A Taste of Reality (Philosophical Blog)

I should be asleep by now since I have work early in the morning but my mind was racing and my Writing Persona wouldn’t let me sleep until I wrote all this down. 

I’ve been reading this book called “A Beginner’s Guide to Reality” it’s a philosophical book that I took from my brother-in-law’s bookshelf that tackles realism and questions what we perceive as real and what makes it real. It sounds weird and perhaps even boring but being a Philosophy minor as well as an avid thinker of weird things such as that, it fascinates me.

We go about our days reading books, watching television, listening to music and living our lives and we’ve become too busy to ever just sit and wonder what it is around us that gives us this pleasure and ability to feel. No one likes to talk about these things because it’s too complicated to really address and who can blame them? Questions like, “What came first, the chicken or the egg?” are too complex to find an answer to, the only way to have a correct answer is to just simply believe your answer is correct and even then the answer is still not correct. Every idea and belief we have is simply an opinion and every opinion that exists is false; that’s a fact.

A famous question asked is, “If a tree falls in the wood and no one is around to hear it, does it still make a sound?” To which, the answer (at least my answer) is “Well of course it does.” But the retort to that is “how can the tree make a sound if no one is around to hear it make a sound?” The reason why we are so quick to say that “of course it makes a sound” is because when we think of things falling, we hear the thump of the object hitting the ground and so someone asking you if a tree falling in the woods makes a sound, our mind immediately pictures a tree in the woods falling and hearing the snap and crack of the bark and then a loud thump as it reaches the grass. However we still must understand, since we were not physically there and there is no one there (as the riddle suggests) then it is safe to say that the tree may not make a sound if it falls in the woods.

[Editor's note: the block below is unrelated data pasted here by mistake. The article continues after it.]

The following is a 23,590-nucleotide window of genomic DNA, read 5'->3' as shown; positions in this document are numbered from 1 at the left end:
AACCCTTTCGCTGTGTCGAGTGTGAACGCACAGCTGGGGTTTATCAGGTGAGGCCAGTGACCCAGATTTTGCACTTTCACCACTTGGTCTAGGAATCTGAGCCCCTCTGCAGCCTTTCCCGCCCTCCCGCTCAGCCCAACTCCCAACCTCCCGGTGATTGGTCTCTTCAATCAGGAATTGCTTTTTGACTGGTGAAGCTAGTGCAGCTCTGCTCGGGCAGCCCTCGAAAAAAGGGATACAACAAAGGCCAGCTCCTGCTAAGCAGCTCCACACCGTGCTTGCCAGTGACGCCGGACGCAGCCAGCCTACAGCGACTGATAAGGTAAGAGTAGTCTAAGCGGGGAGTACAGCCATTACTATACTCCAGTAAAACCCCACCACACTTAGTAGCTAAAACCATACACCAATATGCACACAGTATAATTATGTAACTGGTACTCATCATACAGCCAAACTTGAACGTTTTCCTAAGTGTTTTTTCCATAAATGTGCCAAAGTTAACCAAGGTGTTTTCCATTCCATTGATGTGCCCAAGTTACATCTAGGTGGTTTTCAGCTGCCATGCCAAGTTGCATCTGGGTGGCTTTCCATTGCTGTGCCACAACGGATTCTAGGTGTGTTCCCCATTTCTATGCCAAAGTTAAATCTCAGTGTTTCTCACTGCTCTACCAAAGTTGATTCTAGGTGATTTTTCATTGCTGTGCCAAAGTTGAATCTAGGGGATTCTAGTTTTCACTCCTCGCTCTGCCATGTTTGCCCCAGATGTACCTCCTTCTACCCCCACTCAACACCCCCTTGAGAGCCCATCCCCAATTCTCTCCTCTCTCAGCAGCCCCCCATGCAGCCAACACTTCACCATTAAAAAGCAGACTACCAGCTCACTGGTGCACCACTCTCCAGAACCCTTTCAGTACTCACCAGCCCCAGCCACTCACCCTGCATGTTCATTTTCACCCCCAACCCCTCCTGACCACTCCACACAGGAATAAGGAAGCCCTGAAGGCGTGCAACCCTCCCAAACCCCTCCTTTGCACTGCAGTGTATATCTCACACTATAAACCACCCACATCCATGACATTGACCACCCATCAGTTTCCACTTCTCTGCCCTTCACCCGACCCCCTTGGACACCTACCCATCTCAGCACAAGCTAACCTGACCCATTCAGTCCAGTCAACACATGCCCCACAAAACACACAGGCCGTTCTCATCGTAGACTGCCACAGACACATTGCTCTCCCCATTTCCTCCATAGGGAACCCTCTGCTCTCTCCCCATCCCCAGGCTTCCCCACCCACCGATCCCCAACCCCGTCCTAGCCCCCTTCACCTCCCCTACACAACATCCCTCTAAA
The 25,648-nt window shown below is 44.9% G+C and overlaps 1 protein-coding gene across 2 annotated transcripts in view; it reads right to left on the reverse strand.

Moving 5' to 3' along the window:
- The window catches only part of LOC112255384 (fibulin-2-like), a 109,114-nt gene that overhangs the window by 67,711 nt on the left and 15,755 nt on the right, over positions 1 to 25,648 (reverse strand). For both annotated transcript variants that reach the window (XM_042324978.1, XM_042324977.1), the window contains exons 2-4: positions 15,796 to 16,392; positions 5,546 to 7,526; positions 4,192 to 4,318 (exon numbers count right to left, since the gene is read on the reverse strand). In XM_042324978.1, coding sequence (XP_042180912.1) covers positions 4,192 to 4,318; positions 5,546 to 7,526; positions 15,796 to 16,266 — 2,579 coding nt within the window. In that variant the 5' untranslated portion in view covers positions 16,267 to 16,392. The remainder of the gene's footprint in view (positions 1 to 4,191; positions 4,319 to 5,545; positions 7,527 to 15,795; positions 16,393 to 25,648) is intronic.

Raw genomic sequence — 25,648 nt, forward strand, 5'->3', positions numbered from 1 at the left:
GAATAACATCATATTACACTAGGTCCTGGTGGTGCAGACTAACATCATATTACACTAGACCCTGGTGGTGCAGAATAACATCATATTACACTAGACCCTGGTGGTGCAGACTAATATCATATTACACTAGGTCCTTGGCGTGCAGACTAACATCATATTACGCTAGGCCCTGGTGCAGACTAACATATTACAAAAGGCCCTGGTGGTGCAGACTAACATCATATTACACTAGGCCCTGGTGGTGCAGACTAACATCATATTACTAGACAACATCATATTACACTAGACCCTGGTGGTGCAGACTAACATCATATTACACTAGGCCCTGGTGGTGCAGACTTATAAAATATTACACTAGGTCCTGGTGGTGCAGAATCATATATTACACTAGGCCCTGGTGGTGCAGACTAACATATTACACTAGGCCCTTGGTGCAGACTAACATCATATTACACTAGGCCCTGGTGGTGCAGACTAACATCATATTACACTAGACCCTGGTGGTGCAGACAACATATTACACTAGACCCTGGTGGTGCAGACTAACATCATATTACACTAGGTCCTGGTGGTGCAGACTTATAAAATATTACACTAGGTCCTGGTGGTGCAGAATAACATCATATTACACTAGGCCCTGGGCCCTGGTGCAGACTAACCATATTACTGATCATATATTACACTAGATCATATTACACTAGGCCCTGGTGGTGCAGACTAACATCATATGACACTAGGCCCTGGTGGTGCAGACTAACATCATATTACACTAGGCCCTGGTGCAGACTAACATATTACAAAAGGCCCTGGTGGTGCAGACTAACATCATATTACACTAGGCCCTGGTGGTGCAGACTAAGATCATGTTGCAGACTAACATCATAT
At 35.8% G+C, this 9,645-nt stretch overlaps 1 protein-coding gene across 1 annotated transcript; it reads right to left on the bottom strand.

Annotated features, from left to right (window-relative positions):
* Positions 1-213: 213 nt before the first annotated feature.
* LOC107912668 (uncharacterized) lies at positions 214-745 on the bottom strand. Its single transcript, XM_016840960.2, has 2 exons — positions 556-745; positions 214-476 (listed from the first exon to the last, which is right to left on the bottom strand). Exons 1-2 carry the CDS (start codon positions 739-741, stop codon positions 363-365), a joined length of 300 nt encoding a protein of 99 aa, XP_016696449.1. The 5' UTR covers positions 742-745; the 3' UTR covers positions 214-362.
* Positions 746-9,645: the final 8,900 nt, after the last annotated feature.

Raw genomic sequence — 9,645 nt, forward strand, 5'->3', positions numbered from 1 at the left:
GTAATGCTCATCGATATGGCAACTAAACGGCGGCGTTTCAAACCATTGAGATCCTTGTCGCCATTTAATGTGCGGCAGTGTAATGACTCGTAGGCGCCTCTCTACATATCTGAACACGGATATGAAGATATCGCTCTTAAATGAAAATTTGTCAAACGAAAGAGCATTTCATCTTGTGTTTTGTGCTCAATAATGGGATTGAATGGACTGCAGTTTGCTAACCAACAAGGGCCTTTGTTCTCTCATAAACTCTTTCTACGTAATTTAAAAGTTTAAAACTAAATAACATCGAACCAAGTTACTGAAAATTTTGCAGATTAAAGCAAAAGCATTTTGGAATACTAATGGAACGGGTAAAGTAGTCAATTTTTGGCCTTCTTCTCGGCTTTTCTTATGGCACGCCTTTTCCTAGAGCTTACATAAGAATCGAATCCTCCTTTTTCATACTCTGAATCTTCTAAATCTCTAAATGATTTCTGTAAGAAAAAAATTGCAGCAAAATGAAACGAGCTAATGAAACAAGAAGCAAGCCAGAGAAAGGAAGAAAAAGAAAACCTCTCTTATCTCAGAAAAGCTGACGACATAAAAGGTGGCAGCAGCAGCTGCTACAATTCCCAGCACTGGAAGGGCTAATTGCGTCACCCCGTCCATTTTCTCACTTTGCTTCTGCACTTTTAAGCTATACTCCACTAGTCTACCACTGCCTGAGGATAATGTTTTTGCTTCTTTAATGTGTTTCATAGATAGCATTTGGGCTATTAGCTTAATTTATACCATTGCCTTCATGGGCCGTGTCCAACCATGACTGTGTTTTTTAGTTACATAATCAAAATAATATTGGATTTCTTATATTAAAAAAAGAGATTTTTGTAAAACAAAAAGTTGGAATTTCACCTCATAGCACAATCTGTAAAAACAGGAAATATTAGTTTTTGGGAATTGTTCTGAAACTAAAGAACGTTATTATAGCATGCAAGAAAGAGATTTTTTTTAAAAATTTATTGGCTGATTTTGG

People view religion in a similar way, they say that if there is an actual and physical God, then why are we unable to see him? Well of course we can’t see him but that doesn’t mean we can simply dismiss the idea of God as nonliving.Or like saying “If we do not have this thought in our heads, then it is not true.” Well no one sits us down and tells us that we shouldn’t abuse our children but common sense will tell us that child-abuse causes a lot of psychological trauma to the child and should therefore not be done.

Going back to realism, we can’t know what is real and what isn’t. It’s all a matter of beliefs but the tricky part of beliefs is that we have to accept that our beliefs may not always be true. It doesn’t matter how many books you read or what degrees you have, your opinions will always remain opinions and no one will ever have the answer to everything. A cat is a cat simply because we believe it is a cat. A dog is a dog because we believe that it’s a dog. But if scientists were to tell us tomorrow that they’ve discovered that dogs and cats possess a similar ancestral background and may be related, does that mean that we as a society should no longer seperate the two animals from one another? (I’m about to jump to a completely different animal, bare with me and just go with it) Like if scientists said that all Seals, Sea Lions and Penguins were all Walruses from now on, do we accept that?

It was hard for us to believe Pluto was no longer a planet in 2006 but scientists say because of it’s size it is a star instead and it’s hard for our minds to grasp certain things like that. We grow up believing certain things and as we get older our minds change and a famous complaint we all have made in our lives at least once is, “I don’t know what to believe anymore”, well here’s the thing, as humans we have free thinking and are able to believe whatever we choose to. But our thinking can only be correct if we are truly able to accept that our beliefs and what we think is correct is more than capable of being wrong.

With that being said, everything I have just told you may be wrong. Whether you choose to agree is entirely up to you but there can be no argument that can be made to determine who is right and who is wrong. My brother-in-law and I had a discussion about what right and wrong is and when I told him that every statement and every opinion is capable of being wrong, he came back with, “But with that logic, at least one of the arguments could possibly be correct?” And of course, he is right, but then he came back with, “But which one is correct?” And that’s the million dollar question isn’t it? But with all these questions we have for the world, there really is no answer. Or is there?

(DUN DUN DUNNNN!!!!) (Twilight Zone Theme)

-Mr. Writer

Written on the 9th of March, 2015 at 11:12 p.m.

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